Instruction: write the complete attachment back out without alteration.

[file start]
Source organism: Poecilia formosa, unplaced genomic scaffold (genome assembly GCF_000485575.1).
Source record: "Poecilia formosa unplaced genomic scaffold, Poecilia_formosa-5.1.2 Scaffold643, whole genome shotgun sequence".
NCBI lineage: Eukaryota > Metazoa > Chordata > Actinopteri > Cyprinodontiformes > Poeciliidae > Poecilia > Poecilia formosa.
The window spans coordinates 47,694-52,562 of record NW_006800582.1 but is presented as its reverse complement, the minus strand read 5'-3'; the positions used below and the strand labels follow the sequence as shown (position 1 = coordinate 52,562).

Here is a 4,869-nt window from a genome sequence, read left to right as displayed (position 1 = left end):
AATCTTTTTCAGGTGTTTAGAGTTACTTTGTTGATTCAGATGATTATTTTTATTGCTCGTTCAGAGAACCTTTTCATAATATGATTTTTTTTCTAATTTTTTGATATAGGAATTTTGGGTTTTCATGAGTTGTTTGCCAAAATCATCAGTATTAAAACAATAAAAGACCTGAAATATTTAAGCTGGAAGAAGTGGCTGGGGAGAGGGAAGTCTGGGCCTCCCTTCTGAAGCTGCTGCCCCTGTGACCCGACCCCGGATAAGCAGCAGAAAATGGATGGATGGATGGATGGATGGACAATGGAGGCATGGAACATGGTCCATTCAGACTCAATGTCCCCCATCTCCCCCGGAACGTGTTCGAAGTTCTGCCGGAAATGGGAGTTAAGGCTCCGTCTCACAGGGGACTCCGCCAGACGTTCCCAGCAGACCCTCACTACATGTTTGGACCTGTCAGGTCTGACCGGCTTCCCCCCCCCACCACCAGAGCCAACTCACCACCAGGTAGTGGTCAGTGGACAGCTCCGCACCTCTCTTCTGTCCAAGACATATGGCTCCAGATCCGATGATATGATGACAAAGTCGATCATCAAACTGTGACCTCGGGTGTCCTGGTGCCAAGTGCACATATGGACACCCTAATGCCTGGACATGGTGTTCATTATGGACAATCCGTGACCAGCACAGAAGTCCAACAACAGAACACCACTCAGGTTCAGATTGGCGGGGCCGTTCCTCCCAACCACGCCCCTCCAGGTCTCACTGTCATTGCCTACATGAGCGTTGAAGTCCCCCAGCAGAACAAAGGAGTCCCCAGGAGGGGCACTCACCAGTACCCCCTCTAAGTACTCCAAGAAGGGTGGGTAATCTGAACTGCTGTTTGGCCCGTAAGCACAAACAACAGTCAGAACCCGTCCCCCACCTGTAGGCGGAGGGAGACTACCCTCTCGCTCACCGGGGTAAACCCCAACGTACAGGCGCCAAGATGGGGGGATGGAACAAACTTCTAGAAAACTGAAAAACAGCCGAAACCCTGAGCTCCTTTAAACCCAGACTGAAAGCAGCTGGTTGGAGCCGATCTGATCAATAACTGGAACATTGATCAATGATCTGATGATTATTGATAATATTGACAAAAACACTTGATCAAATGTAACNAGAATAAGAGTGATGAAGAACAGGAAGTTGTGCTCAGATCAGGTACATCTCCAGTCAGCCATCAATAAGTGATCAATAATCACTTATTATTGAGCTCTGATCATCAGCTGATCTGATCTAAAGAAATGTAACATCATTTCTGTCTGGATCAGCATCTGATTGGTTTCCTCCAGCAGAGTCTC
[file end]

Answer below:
Source organism: Poecilia formosa, unplaced genomic scaffold (genome assembly GCF_000485575.1).
Source record: "Poecilia formosa unplaced genomic scaffold, Poecilia_formosa-5.1.2 Scaffold643, whole genome shotgun sequence".
NCBI lineage: Eukaryota > Metazoa > Chordata > Actinopteri > Cyprinodontiformes > Poeciliidae > Poecilia > Poecilia formosa.
The window spans coordinates 47,694-52,562 of record NW_006800582.1 but is presented as its reverse complement, the minus strand read 5'-3'; the positions used below and the strand labels follow the sequence as shown (position 1 = coordinate 52,562).

Here is a 4,869-nt window from a genome sequence, read left to right as displayed (position 1 = left end):
AATCTTTTTCAGGTGTTTAGAGTTACTTTGTTGATTCAGATGATTATTTTTATTGCTCGTTCAGAGAACCTTTTCATAATATGATTTTTTTTCTAATTTTTTGATATAGGAATTTTGGGTTTTCATGAGTTGTTTGCCAAAATCATCAGTATTAAAACAATAAAAGACCTGAAATATTTAAGCTGGAAGAAGTGGCTGGGGAGAGGGAAGTCTGGGCCTCCCTTCTGAAGCTGCTGCCCCTGTGACCCGACCCCGGATAAGCAGCAGAAAATGGATGGATGGATGGATGGATGGACAATGGAGGCATGGAACATGGTCCATTCAGACTCAATGTCCCCCATCTCCCCCGGAACGTGTTCGAAGTTCTGCCGGAAATGGGAGTTAAGGCTCCGTCTCACAGGGGACTCCGCCAGACGTTCCCAGCAGACCCTCACTACATGTTTGGACCTGTCAGGTCTGACCGGCTTCCCCCCCCCACCACCAGAGCCAACTCACCACCAGGTAGTGGTCAGTGGACAGCTCCGCACCTCTCTTCTGTCCAAGACATATGGCTCCAGATCCGATGATATGATGACAAAGTCGATCATCAAACTGTGACCTCGGGTGTCCTGGTGCCAAGTGCACATATGGACACCCTAATGCCTGGACATGGTGTTCATTATGGACAATCCGTGACCAGCACAGAAGTCCAACAACAGAACACCACTCAGGTTCAGATTGGCGGGGCCGTTCCTCCCAACCACGCCCCTCCAGGTCTCACTGTCATTGCCTACATGAGCGTTGAAGTCCCCCAGCAGAACAAAGGAGTCCCCAGGAGGGGCACTCACCAGTACCCCCTCTAAGTACTCCAAGAAGGGTGGGTAATCTGAACTGCTGTTTGGCCCGTAAGCACAAACAACAGTCAGAACCCGTCCCCCACCTGTAGGCGGAGGGAGACTACCCTCTCGCTCACCGGGGTAAACCCCAACGTACAGGCGCCAAGATGGGGGGATGGAACAAACTTCTAGAAAACTGAAAAACAGCCGAAACCCTGAGCTCCTTTAAACCCAGACTGAAAGCAGCTGGTTGGAGCCGATCTGATCAATAACTGGAACATTGATCAATGATCTGATGATTATTGATAATATTGACAAAAACACTTGATCAAATGTAACNAGAATAAGAGTGATGAAGAACAGGAAGTTGTGCTCAGATCAGGTACATCTCCAGTCAGCCATCAATAAGTGATCAATAATCACTTATTATTGAGCTCTGATCATCAGCTGATCTGATCTAAAGAAATGTAACATCATTTCTGTCTGGATCAGCATCTGATTGGTTTCCTCCAGCAGAGTCTC